WASHINGTON -- The FBI, CIA and other intelligence agencies -- but not the White House -- made major changes in talking points that led to the Obama administration's confusing explanations of the attack on U.S. diplomatic facilities in Benghazi, Libya, a Senate report concluded yesterday.
The Homeland Security and Governmental Affairs Committee report said the White House was only responsible for a minor change. Some Republicans had questioned whether the presidential staff rewrote the talking points for political reasons.
The committee, headed by independent Sen. Joe Lieberman of Connecticut and Republican Sen. Susan Collins of Maine, also said the director of national intelligence has been stonewalling the panel in holding back a promised timeline of the talking point changes.
U.S. Ambassador to Libya Chris Stevens and three other Americans were killed in the Sept. 11 attack. The U.S. ambassador to the United Nations, Susan Rice, said she used the talking points to say in television interviews on Sept. 16 that it may have been a protest that got out of hand.
Rice's incorrect explanation may have cost her a chance to be nominated as the next secretary of state, as Senate Republicans publicly said they would not vote to confirm her.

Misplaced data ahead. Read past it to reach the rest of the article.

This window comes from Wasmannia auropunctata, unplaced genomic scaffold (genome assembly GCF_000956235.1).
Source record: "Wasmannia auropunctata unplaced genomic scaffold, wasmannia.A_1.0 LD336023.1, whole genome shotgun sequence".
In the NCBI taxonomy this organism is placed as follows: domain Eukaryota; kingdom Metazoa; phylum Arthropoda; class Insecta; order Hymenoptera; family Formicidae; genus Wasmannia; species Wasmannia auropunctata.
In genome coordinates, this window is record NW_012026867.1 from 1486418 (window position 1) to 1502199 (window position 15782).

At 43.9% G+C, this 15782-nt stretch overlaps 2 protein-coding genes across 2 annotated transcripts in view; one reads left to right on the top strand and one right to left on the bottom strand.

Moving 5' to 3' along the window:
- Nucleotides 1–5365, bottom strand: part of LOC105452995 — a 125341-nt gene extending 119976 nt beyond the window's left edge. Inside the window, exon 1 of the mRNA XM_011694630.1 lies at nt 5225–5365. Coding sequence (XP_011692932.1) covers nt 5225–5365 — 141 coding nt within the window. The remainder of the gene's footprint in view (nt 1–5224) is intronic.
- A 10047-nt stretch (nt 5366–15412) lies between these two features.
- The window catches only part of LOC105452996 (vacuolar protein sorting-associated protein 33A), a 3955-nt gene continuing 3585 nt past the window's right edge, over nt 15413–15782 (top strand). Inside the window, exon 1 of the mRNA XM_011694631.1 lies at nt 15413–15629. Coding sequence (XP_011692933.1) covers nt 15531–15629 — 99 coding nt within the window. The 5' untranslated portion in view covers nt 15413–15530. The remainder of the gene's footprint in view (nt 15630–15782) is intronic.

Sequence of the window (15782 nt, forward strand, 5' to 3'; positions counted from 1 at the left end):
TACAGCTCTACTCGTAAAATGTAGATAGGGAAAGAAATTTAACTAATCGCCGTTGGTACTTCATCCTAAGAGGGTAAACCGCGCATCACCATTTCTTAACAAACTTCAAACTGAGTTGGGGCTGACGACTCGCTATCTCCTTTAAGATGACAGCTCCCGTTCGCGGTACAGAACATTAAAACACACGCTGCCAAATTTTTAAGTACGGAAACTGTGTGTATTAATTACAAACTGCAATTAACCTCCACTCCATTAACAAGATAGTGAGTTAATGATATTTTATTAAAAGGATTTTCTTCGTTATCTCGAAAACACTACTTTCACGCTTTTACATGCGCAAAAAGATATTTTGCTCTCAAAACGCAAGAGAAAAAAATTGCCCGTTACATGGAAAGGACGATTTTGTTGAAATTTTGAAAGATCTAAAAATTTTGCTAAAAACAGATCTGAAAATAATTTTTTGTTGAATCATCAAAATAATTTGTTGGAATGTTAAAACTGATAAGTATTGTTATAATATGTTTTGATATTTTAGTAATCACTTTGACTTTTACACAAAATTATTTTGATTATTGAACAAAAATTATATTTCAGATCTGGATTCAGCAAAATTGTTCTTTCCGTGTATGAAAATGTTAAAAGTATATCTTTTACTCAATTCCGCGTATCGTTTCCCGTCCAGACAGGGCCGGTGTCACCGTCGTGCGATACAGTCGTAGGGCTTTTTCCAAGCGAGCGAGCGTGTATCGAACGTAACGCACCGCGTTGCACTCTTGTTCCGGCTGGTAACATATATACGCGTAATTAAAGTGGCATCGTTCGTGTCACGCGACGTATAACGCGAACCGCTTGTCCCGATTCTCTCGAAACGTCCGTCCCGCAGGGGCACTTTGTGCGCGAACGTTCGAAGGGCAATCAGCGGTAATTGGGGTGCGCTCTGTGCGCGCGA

President Barack Obama instead nominated Sen. John Kerry (D-Mass.), chairman of the Senate Foreign Relations Committee, who is expected to win easy confirmation.
The State Department this month acknowledged major weaknesses in security and errors in judgment exposed in a scathing independent report on the assault. Two top State officials appealed to Congress to fully fund requests to ensure diplomats and embassies are safe.
Testifying before two congressional committees, senior State Department officials acknowledged that serious management and leadership failures left the diplomatic mission in Benghazi woefully unprepared for the terrorist attack. The State Department review board's report led four department officials to resign.
The Senate report said that on Sept. 19, eight days after the attack, National Counterterrorism Center Director Matthew Olsen told the Homeland committee that the four Americans died "in the course of a terrorist attack."
The same day, State Department spokeswoman Victoria Nuland said the department stood by the intelligence community's assessment. The next day, Sept. 20, presidential spokesman Jay Carney said, "It is, I think, self-evident that what happened in Benghazi was a terrorist attack." Secretary of State Hillary Rodham Clinton also used the words "terrorist attack" on Sept. 21.
Olsen's acknowledgment was important, the report said, because talking points prepared by intelligence officials the previous week had undergone major changes.
A line saying "we know" that individuals associated with al-Qaida or its affiliates participated in the attacks was changed to say, "There are indications that extremists participated." The talking points dropped the reference to al-Qaida and its affiliates altogether. In addition, a reference to "attacks" was changed to "demonstrations."